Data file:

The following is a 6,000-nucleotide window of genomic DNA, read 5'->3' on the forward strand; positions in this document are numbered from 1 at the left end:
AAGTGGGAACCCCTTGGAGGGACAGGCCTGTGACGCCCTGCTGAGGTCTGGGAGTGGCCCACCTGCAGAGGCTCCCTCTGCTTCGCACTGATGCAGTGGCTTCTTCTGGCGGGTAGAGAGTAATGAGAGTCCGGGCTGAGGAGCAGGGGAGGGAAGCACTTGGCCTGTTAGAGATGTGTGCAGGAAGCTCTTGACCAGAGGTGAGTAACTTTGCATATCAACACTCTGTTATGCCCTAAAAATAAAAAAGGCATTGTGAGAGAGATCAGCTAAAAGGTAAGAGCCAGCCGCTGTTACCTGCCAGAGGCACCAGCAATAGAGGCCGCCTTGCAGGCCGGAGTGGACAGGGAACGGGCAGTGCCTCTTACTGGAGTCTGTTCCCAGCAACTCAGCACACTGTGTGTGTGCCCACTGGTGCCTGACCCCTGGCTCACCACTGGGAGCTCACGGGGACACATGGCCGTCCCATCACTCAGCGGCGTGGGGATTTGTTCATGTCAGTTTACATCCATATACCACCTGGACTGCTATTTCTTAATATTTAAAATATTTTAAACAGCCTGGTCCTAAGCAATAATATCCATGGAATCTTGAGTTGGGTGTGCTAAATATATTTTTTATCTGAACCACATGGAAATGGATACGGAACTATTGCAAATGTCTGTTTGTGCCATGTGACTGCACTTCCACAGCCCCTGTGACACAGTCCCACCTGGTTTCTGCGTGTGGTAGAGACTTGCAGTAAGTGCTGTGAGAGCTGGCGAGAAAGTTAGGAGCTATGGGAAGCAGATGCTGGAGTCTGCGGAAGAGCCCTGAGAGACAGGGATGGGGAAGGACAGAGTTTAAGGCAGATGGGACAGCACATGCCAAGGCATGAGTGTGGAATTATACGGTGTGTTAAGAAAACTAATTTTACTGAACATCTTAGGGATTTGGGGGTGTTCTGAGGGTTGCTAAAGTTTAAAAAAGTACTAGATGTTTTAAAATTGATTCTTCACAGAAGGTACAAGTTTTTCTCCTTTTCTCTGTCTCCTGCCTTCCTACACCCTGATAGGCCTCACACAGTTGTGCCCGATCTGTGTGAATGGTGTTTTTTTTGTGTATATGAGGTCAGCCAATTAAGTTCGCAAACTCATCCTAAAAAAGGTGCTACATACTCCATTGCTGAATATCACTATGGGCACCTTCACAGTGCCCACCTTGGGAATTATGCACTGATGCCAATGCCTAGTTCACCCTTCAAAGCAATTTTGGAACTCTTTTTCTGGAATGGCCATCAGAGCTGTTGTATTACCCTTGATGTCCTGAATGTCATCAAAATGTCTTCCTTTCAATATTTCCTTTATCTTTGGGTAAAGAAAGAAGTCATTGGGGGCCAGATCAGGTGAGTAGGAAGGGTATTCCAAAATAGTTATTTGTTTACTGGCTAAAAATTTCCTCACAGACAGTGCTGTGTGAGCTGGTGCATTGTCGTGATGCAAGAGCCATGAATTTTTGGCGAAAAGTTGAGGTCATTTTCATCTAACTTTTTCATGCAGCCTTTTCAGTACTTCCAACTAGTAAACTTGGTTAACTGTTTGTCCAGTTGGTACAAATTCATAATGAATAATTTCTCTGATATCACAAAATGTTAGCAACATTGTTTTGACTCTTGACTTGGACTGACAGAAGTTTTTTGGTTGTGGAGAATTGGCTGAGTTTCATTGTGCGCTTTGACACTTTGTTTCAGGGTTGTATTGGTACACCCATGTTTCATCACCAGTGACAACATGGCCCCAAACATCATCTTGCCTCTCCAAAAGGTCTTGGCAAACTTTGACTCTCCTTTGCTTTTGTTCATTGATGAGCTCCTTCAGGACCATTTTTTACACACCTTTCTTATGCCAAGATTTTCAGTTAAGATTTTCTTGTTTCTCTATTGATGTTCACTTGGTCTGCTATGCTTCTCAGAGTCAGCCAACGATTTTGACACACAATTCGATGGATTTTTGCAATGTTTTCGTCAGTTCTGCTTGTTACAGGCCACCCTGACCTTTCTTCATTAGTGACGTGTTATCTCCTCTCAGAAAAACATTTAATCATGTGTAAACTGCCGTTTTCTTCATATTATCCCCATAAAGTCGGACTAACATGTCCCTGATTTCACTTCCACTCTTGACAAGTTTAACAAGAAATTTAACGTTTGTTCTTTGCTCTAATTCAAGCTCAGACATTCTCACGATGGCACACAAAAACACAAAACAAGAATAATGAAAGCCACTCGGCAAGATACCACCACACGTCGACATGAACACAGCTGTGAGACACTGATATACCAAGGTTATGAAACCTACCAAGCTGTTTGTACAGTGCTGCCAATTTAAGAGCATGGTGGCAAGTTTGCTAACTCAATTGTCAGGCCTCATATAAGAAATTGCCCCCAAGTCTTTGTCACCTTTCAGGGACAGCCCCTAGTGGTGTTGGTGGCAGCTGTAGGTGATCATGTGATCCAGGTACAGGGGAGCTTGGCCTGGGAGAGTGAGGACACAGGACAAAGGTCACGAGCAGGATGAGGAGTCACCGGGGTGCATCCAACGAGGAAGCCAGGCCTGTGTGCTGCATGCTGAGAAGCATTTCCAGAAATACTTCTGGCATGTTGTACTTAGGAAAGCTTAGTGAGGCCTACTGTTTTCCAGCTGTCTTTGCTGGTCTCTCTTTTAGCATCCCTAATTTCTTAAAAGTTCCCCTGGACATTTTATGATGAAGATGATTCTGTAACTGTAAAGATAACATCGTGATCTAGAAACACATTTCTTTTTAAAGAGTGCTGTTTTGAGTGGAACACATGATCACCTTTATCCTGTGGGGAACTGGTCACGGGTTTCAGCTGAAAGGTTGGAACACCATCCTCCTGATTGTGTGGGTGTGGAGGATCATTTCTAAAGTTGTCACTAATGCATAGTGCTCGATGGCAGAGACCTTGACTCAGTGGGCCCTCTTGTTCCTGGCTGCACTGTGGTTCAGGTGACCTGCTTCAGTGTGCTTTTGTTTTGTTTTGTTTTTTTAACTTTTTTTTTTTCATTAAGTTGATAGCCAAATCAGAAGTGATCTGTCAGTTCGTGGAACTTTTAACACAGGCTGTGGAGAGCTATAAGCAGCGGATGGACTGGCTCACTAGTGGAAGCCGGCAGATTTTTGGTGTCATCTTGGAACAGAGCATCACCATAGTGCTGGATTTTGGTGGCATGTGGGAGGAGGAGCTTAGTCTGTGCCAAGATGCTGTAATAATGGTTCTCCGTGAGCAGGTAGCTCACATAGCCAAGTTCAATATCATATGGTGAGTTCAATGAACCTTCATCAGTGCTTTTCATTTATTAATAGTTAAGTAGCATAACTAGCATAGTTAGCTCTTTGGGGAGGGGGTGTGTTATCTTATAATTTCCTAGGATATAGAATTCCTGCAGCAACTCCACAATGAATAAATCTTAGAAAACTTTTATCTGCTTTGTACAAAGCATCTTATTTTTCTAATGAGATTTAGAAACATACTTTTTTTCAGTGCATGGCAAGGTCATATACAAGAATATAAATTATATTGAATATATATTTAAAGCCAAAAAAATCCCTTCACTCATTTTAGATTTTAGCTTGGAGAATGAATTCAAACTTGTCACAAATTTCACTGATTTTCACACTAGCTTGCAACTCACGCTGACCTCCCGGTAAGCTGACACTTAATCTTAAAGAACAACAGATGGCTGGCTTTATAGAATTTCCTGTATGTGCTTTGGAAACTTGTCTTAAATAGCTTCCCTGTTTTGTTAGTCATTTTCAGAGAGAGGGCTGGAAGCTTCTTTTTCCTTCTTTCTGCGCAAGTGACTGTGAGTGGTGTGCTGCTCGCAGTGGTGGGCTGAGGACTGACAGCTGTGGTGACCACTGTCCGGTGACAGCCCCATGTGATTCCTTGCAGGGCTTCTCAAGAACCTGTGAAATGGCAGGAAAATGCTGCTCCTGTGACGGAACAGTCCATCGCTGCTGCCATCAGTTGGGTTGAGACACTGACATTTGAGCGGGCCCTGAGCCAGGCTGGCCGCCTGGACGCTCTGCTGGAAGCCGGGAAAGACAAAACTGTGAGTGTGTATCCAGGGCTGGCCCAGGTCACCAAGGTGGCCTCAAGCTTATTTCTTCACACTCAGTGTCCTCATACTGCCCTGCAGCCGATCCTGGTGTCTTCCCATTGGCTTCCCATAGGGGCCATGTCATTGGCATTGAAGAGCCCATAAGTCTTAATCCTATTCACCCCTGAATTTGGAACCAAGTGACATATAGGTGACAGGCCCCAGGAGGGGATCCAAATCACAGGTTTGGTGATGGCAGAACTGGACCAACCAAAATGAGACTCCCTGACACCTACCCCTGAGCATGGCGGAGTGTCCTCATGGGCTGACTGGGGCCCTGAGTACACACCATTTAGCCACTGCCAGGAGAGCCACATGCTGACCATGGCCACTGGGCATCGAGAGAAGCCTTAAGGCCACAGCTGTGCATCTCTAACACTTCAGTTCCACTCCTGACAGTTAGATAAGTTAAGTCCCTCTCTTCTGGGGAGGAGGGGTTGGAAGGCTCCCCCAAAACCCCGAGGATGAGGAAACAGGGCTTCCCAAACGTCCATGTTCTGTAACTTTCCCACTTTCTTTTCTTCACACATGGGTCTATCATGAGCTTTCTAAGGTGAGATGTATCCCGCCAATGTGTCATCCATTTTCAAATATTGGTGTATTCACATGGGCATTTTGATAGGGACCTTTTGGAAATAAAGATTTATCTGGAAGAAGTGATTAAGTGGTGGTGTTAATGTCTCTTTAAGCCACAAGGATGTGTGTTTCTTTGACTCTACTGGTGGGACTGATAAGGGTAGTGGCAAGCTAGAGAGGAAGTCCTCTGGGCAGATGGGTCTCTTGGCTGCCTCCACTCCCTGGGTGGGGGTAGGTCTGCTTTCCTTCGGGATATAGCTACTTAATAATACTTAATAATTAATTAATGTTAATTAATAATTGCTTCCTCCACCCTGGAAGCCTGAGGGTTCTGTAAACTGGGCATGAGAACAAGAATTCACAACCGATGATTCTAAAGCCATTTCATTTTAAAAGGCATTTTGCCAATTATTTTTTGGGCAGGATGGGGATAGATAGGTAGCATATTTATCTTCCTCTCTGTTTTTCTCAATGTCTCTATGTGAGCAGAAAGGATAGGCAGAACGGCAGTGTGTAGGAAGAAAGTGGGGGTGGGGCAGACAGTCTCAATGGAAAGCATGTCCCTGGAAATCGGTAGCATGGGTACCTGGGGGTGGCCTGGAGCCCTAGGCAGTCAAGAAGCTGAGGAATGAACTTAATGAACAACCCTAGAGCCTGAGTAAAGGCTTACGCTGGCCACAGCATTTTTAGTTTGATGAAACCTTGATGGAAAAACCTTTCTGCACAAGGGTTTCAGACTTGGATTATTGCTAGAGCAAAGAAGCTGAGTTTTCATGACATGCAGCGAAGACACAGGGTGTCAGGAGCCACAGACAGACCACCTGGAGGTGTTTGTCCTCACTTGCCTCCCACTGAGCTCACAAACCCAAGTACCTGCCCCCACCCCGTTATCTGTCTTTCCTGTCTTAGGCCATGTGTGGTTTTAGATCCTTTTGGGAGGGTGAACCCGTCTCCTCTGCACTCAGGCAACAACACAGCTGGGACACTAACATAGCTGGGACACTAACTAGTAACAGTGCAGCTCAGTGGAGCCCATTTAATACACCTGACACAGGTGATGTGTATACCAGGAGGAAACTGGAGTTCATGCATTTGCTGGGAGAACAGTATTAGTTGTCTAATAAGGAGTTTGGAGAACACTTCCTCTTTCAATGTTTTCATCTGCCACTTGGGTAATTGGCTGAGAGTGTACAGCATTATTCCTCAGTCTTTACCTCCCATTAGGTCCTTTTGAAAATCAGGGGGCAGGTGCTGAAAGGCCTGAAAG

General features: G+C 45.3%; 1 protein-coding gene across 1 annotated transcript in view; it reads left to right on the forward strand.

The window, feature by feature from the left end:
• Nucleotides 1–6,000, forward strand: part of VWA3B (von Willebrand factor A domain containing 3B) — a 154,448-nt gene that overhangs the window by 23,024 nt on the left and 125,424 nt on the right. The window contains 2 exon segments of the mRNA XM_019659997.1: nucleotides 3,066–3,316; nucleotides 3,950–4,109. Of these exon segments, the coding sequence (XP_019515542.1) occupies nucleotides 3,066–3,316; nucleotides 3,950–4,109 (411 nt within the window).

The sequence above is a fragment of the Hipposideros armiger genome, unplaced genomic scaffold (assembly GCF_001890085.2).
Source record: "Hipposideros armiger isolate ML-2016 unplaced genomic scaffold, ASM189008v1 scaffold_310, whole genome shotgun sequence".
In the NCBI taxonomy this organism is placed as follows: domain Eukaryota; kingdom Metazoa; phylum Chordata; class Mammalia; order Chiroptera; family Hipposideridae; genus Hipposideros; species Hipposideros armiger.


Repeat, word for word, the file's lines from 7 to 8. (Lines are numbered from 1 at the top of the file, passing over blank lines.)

Source record: "Hipposideros armiger isolate ML-2016 unplaced genomic scaffold, ASM189008v1 scaffold_310, whole genome shotgun sequence".
In the NCBI taxonomy this organism is placed as follows: domain Eukaryota; kingdom Metazoa; phylum Chordata; class Mammalia; order Chiroptera; family Hipposideridae; genus Hipposideros; species Hipposideros armiger.